These are some of the reasons I now believe AR is dangerous and I wish that, like members of other cults, its members were even more isolated from society so they couldn't keep going around hurting others with their warped and conceited counseling in public schools, workplaces, and in the population at large. They have no right to manipulate people's lives as they do. And they certainly are not qualified as therapists, even though they have chosen to call themselves by the euphemism, "consultants."


Editor's note: Right after the former member above shared that story with me, a non-member wrote in to complain about an AR person criticizing her and her son! Talk about lightning striking twice. Here's what that person shared:

I have come to your site after being severely judged and criticized by a man [AR member] whom I had been romantically interested in. He saw fit to tell me that my child, who has been diagnosed with Asperger's Syndrome, simply was contemptuous of the world and mending this attitude would fix his problem. He also said, in a patronizing and smarmy "in my best interest" tone, that my child needed a father and that was in large part the cause of his problem. There was more but no real point in recounting it.

I was outraged and continue to be. That someone would willingly ascribe to a belief that discourages intellectual rigor or investigation because all of the questions have already been answered by the unity of AR is truly repellent and fascistic to me. I am deeply disturbed to find that I had feelings for someone so cut off from the inputs of reality and confined to a hall of mirrors whith Eli Seigel on every wall.

I am sad, but better off.

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Aesthetic Realism at a Glance


The Aesthetic Realism Foundation




Eli Siegel, poet & art/literary critic.
Committed suicide in 1978.


To get the world to realize that Eli Siegel was the greatest person who ever lived, and that Aesthetic Realism is the most important knowledge, ever.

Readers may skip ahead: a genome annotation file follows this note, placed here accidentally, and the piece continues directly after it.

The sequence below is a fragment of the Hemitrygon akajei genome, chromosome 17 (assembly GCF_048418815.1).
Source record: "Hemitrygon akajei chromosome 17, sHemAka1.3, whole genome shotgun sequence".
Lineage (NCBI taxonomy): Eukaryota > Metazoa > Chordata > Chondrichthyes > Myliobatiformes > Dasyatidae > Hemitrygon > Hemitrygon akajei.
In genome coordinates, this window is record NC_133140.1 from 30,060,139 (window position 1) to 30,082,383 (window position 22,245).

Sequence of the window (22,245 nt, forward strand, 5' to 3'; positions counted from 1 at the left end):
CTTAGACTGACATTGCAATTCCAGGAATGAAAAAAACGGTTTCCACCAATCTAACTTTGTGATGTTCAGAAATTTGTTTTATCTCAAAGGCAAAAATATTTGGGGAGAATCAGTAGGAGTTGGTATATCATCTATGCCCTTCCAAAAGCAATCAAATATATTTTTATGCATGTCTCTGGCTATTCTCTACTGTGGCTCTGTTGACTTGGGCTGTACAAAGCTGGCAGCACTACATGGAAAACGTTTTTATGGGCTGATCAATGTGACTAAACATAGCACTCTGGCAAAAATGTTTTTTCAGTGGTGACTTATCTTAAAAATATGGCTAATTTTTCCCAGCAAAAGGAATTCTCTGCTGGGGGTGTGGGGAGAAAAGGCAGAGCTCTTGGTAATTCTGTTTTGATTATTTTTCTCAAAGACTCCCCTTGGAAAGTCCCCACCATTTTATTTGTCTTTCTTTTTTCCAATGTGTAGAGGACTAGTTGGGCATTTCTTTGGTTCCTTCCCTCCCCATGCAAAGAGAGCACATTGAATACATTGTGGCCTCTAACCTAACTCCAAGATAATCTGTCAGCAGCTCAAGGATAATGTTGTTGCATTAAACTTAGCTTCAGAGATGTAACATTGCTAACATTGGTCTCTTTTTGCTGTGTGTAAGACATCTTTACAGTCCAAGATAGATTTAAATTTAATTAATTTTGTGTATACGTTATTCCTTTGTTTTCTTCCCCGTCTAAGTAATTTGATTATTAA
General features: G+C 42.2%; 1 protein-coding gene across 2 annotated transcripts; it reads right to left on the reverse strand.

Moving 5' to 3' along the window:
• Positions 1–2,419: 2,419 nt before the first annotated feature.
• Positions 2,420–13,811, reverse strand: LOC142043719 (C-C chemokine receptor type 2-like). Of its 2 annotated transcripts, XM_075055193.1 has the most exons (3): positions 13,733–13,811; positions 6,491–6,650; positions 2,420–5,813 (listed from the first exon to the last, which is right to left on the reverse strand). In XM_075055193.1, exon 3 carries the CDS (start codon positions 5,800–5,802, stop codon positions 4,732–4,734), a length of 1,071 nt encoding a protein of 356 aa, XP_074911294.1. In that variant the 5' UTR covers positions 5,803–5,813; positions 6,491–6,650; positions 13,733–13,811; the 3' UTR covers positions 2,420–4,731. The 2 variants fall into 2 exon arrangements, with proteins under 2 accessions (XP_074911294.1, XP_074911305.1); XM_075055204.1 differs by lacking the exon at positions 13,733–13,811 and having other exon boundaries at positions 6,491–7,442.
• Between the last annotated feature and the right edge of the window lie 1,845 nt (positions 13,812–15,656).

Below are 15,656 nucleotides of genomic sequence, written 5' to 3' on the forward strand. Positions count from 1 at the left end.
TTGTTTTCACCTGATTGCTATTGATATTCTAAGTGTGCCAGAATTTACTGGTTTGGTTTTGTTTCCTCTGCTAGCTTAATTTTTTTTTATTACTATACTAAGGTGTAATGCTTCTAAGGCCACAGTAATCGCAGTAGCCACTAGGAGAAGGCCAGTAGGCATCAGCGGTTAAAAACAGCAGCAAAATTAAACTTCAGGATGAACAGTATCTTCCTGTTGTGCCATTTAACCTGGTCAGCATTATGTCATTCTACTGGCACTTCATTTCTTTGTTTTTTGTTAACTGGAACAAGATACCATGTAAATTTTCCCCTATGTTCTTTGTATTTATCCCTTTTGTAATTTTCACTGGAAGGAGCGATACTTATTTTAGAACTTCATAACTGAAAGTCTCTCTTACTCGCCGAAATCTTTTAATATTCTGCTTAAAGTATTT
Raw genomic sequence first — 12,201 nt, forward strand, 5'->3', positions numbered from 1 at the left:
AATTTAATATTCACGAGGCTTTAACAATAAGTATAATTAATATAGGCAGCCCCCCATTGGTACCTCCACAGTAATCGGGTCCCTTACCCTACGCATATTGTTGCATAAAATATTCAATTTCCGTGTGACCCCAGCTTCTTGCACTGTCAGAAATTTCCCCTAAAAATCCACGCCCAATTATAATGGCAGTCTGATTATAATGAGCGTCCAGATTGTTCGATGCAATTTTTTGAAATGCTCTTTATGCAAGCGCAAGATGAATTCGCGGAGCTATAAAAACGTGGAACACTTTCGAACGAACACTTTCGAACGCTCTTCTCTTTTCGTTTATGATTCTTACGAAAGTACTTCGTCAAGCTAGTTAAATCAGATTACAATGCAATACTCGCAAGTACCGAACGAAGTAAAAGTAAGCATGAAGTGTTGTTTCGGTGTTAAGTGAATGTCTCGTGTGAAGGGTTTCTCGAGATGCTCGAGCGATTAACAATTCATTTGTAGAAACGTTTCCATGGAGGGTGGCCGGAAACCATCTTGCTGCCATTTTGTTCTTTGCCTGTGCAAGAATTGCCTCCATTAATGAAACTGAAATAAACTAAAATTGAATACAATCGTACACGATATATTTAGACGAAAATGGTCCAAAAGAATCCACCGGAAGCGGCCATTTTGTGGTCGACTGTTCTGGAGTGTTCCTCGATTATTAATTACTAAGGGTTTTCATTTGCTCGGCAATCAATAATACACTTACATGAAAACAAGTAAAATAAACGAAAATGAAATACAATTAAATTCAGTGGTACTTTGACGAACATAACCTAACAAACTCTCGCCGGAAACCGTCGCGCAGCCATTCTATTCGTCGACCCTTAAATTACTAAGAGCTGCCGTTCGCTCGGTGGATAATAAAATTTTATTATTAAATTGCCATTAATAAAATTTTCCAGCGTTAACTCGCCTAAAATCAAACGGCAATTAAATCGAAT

We have a tendency to look down on others to make ourselves seem superior by comparison (contempt).  Every single problem in the world (including homosexuality) is the result of contempt.  By studying AR, we can learn to purge our contempt so the world will be perfect.  Also, beauty comes from the contrast of opposites.


New York City (SoHo)


About 66, as of 4/22, as ~23 teachers + ~43 teachers-in-training.  (In 2009 it was ~77 (33+44), and ~29 regular students.  You could consider them members, but I'm not including them in the total.)  Anyway, with only ~66 committed members, much for world domination.

All members call themselves "students", even the leaders/teachers.  Advanced members who teach others are called "consultants".
StatusIn serious decline.
They might have ten years left.

Method of study

Public seminars/lectures at their headquarters (in lower Manhattan), group classes, and individual consultations (three consultants vs. one student) (usually in-person, but also remote).

Cult aspects

  • Fanatical devotion to their leader/founder
  • Belief that they have the one true answer to universal happiness
  • Ultimate purpose is to recruit new members
  • Feeling that they are being persecuted
  • Wild, paranoid reactions to criticism
  • Non-communication (or at least very limited communication) with those who have left the group, and family members who refuse to join
  • Odd, specialized language.

  • More about cult aspects...
The best bits:  Cult aspects of ARDream to NightmareA journalist infiltratesAll the articles